According to an optional aspect of the present invention,
55
When the user supplies a range of Wind values, such as right 7
varying to 10 mph, a bar is shoW in the reticle display extend
ing from the minimum Wind hold point to the maximum Wind
hold point, as shoWn in FIG. 5a, steps (e) and (f).
Multiple Impact Zones Per Target Type
60
such that the target appears (510 larger in the reticle. Further,
the user positions the ri?e and scope such that the current dot
position (54) lies on a ?rst edge of the desired impact Zone of
the target, such as the top or left edge of the impact Zone. In
this example, the user has positioned the ri?e such that the dot
and main crosshairs are positioned at the top of the shoulder
of the animal to be taken.
the users eyesight off of the target. In sum, these advantages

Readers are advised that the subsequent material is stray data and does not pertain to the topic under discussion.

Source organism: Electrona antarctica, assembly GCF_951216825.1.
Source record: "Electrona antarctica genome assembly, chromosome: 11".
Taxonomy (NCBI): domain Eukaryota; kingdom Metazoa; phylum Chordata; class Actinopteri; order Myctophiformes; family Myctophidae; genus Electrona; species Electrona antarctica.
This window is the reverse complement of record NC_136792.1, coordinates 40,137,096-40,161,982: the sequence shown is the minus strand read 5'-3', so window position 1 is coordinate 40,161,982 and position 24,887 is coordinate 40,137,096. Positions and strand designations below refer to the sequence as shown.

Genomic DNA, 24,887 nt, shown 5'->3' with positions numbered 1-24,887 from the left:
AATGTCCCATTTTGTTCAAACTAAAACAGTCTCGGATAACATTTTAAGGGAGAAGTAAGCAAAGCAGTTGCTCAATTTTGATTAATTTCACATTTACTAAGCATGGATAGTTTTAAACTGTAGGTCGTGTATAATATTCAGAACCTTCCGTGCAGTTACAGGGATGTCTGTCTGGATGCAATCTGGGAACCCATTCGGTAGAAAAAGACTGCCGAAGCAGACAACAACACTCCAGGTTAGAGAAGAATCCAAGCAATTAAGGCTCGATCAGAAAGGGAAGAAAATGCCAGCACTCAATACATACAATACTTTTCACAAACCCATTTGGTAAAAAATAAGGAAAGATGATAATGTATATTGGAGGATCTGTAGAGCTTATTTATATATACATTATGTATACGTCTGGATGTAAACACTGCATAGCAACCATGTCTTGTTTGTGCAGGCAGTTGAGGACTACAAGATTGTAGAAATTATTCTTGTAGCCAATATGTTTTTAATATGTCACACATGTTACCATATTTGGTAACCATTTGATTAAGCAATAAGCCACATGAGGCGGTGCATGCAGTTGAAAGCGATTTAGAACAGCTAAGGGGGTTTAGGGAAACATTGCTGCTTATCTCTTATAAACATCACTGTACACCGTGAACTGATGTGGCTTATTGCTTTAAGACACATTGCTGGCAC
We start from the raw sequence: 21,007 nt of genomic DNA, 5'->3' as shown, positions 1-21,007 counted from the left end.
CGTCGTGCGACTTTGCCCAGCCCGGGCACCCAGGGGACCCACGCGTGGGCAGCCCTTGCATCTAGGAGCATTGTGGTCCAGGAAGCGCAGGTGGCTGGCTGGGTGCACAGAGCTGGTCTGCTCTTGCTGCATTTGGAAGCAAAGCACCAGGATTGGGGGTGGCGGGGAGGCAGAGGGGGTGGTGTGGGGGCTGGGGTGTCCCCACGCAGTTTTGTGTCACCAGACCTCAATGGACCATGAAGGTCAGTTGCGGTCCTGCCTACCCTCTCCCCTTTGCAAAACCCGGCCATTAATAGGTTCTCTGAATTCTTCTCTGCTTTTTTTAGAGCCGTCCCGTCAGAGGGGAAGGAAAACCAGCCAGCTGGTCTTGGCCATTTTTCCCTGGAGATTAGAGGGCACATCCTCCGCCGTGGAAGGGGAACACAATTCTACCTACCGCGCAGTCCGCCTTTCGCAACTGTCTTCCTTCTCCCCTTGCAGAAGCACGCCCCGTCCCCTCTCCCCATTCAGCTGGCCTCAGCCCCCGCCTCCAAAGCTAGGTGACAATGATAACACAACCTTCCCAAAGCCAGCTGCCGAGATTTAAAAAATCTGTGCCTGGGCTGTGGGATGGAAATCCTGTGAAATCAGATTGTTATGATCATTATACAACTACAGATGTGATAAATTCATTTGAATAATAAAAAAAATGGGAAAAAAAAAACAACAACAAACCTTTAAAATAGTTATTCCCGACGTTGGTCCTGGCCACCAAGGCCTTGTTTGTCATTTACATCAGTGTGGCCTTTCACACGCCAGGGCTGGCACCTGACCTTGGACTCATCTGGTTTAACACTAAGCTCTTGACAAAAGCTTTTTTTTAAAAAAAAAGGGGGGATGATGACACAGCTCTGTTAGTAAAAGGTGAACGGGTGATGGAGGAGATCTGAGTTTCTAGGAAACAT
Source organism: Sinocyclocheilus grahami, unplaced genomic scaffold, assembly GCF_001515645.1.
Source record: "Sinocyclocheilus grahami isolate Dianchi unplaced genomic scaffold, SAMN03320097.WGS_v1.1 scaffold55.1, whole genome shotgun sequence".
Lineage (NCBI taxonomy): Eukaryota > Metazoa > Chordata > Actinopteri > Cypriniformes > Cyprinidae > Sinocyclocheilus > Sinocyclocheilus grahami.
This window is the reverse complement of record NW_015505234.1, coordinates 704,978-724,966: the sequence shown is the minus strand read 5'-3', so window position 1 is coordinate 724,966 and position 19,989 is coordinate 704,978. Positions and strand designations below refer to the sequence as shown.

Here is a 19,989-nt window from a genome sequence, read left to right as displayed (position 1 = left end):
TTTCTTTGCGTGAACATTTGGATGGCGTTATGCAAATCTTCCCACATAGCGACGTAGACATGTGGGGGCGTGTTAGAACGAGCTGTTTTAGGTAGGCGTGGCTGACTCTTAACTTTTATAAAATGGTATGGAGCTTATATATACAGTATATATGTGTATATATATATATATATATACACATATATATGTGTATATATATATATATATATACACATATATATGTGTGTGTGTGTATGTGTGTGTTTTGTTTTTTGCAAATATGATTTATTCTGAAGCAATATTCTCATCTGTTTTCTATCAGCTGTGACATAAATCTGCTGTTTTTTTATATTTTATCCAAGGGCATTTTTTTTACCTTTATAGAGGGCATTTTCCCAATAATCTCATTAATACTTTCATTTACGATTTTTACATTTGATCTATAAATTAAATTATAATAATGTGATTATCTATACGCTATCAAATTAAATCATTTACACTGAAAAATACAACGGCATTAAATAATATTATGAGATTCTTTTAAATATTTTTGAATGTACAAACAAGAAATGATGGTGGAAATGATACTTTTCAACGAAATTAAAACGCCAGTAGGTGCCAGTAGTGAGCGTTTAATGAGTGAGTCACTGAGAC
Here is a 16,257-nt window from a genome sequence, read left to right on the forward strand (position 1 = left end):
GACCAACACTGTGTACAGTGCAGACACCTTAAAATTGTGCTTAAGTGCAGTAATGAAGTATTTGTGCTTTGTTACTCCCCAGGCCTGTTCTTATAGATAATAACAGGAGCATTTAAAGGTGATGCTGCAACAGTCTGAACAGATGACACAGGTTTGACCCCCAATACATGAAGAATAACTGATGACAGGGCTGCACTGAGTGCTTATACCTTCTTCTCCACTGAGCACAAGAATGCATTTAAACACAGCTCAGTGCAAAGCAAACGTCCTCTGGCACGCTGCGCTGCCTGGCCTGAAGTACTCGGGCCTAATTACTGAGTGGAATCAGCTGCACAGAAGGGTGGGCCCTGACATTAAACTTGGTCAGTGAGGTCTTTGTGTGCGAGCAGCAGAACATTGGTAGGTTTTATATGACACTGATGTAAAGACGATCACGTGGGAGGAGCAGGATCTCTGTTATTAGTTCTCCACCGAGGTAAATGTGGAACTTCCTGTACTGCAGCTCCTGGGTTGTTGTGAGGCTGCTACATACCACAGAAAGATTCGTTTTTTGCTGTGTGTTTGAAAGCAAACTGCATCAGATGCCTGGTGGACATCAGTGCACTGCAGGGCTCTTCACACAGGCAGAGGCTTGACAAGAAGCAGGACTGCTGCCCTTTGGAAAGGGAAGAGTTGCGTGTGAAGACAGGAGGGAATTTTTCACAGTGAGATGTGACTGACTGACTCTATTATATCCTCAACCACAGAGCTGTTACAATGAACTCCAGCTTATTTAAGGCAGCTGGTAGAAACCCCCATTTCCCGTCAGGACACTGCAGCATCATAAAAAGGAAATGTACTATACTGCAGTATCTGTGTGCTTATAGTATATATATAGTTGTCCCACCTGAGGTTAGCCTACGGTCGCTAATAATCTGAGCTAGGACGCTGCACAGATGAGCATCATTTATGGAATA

alloW for quick and accurate placement of shots at very long
ranges.
is positioned anyWhere in the reticle, preferably on the main
crosshairs (52,53) or on a subtending range marker bar (55).
In the next step (b), the user manually sets the desired
magni?cation level using the Zoom ring on the scope. This
illustration shoWs that the user has increased magni?cation
This manner of usage of the invention alloWs very quick
and accurate range estimates and hold point (e.g. aiming
point) determinations Without the need for complex mental
mathematics, Without the need for removing the hands from
the normal shooting positions on the ri?e, and Without taking
describing the logical processes of the invention. In this ?g
the range to the target is not yet set, nor is the Wind correction
value set yet. And, an illuminated dot (54), such as a red dot,
and takes the shot.
In alternate methods of use, the user can input the Wind
values in advance of acquiring a target, such that fully com